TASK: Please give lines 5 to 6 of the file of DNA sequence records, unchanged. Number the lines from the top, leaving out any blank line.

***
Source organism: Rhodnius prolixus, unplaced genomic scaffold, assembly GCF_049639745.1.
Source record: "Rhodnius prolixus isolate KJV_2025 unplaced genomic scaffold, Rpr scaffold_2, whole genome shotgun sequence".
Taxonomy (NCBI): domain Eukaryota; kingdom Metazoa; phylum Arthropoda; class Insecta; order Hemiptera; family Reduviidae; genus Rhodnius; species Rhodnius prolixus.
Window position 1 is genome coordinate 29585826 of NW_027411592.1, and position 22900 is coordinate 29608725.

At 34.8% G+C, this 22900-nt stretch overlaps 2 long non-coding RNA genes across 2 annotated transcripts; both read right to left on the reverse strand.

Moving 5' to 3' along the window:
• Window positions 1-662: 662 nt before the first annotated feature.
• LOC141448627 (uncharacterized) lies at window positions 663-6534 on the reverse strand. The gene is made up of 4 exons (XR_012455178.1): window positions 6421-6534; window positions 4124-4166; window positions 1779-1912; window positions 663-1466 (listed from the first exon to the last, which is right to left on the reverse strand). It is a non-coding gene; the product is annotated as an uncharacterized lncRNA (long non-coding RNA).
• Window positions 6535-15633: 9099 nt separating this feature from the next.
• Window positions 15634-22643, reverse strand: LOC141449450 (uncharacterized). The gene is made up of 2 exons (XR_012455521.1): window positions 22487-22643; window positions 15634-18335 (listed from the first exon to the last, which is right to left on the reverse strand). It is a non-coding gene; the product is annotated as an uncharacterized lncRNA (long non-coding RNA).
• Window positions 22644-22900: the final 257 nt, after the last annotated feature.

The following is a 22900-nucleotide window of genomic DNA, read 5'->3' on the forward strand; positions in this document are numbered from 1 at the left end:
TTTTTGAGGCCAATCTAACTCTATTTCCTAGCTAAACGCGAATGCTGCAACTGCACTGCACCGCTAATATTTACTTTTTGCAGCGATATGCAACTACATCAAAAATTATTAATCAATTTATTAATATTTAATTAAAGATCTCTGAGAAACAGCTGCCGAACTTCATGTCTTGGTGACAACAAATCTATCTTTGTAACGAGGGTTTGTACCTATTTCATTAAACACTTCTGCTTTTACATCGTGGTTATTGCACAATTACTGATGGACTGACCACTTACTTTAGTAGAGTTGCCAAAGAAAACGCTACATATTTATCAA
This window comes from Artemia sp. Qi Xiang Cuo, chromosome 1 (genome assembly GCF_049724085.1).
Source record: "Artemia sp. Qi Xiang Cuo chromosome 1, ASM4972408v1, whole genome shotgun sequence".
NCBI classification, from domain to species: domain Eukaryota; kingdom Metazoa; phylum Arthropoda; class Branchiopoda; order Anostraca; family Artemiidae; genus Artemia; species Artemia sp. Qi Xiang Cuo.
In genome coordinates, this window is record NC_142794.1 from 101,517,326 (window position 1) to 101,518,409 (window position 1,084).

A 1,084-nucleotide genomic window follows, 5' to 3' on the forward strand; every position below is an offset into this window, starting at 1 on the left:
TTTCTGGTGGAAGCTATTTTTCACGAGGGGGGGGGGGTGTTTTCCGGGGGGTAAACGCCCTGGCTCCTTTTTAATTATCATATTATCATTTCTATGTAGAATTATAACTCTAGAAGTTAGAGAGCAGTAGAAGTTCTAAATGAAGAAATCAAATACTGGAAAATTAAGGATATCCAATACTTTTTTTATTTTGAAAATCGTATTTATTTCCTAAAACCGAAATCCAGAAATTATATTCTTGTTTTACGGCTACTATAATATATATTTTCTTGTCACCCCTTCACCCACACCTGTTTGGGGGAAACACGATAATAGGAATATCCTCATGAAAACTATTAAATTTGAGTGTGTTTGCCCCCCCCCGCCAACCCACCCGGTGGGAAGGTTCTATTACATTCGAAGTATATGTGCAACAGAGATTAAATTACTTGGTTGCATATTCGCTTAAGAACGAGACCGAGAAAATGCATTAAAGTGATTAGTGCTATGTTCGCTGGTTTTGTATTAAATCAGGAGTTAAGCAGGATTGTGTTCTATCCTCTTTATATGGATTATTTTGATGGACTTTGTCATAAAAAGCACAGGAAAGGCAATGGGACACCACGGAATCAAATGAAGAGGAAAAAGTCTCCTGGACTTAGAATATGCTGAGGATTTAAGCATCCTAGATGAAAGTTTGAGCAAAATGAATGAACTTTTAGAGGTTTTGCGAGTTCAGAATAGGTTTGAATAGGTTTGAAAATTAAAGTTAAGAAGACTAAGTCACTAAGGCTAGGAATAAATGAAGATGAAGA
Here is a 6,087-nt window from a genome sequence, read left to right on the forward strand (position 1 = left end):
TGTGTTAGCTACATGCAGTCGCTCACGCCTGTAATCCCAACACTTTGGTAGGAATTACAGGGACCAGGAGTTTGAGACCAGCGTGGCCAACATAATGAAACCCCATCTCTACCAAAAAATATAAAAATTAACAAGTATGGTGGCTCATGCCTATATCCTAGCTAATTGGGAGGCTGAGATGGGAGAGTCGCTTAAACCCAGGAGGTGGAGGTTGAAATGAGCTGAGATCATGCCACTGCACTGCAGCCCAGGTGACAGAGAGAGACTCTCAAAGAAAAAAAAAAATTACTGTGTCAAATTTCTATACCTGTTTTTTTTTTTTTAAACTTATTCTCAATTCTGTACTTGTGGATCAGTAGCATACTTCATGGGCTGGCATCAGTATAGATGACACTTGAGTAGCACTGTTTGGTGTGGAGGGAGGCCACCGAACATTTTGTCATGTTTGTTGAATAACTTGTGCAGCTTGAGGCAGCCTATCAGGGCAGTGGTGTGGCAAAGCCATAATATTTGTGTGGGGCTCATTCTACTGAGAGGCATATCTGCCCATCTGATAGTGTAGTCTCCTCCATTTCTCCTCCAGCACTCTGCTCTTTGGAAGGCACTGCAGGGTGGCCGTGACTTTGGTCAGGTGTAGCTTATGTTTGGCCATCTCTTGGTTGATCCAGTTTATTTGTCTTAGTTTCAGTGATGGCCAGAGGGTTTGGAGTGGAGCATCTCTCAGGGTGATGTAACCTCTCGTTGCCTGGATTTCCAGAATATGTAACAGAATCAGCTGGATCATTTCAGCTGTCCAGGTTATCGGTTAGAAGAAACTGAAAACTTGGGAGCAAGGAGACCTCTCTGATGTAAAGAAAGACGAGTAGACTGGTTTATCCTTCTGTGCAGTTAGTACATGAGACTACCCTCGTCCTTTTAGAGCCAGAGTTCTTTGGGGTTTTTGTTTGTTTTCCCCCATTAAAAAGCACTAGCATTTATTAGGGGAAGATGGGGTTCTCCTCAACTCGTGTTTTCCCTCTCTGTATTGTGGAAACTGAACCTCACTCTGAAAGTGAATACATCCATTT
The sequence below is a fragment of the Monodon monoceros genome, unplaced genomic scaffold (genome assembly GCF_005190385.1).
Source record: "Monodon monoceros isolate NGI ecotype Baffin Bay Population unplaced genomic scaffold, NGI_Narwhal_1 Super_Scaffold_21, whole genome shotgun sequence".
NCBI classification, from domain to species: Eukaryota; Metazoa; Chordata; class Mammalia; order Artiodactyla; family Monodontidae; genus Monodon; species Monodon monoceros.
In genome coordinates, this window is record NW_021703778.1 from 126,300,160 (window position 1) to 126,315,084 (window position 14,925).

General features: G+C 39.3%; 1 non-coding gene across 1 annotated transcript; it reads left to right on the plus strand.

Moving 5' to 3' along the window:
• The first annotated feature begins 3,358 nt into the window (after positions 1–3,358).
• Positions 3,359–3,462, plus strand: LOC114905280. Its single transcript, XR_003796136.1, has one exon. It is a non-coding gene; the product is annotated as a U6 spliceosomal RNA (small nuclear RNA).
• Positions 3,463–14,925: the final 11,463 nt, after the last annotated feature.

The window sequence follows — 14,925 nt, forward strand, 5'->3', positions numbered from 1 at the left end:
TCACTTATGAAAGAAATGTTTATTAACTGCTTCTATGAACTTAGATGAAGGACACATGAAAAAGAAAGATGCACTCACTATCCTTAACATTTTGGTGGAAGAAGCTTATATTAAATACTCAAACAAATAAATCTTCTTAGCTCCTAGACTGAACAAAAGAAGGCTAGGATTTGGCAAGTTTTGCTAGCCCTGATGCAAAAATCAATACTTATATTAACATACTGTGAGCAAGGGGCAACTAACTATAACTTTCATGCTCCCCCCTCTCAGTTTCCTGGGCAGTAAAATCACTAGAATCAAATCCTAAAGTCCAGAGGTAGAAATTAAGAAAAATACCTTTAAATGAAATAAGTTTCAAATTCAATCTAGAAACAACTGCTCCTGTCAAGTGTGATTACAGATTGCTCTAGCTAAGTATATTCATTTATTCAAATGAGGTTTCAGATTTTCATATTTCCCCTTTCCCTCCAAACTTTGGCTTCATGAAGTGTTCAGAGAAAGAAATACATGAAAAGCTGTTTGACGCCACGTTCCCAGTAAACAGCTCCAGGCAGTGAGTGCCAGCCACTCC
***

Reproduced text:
At 34.8% G+C, this 22900-nt stretch overlaps 2 long non-coding RNA genes across 2 annotated transcripts; both read right to left on the reverse strand.

Moving 5' to 3' along the window: